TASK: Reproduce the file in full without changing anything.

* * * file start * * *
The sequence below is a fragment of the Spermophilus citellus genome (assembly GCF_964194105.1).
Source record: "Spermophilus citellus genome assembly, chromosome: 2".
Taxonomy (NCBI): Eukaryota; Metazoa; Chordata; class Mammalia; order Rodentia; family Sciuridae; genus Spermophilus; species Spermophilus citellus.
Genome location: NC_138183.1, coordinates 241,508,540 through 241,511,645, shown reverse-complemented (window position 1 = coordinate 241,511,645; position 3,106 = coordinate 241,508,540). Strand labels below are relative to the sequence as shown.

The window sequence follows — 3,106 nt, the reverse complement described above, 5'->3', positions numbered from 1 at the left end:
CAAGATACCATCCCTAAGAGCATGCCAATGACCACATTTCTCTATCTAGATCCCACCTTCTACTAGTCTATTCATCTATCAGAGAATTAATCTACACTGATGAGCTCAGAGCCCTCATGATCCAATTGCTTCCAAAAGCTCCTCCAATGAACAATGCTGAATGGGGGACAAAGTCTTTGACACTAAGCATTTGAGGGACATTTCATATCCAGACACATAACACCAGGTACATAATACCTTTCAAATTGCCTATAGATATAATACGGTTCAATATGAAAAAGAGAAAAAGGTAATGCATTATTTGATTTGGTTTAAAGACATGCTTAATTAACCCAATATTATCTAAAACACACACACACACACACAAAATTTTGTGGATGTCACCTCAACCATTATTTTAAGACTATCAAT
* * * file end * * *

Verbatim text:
The sequence below is a fragment of the Spermophilus citellus genome (assembly GCF_964194105.1).
Source record: "Spermophilus citellus genome assembly, chromosome: 2".
Taxonomy (NCBI): Eukaryota; Metazoa; Chordata; class Mammalia; order Rodentia; family Sciuridae; genus Spermophilus; species Spermophilus citellus.
Genome location: NC_138183.1, coordinates 241,508,540 through 241,511,645, shown reverse-complemented (window position 1 = coordinate 241,511,645; position 3,106 = coordinate 241,508,540). Strand labels below are relative to the sequence as shown.

The window sequence follows — 3,106 nt, the reverse complement described above, 5'->3', positions numbered from 1 at the left end:
CAAGATACCATCCCTAAGAGCATGCCAATGACCACATTTCTCTATCTAGATCCCACCTTCTACTAGTCTATTCATCTATCAGAGAATTAATCTACACTGATGAGCTCAGAGCCCTCATGATCCAATTGCTTCCAAAAGCTCCTCCAATGAACAATGCTGAATGGGGGACAAAGTCTTTGACACTAAGCATTTGAGGGACATTTCATATCCAGACACATAACACCAGGTACATAATACCTTTCAAATTGCCTATAGATATAATACGGTTCAATATGAAAAAGAGAAAAAGGTAATGCATTATTTGATTTGGTTTAAAGACATGCTTAATTAACCCAATATTATCTAAAACACACACACACACACACAAAATTTTGTGGATGTCACCTCAACCATTATTTTAAGACTATCAAT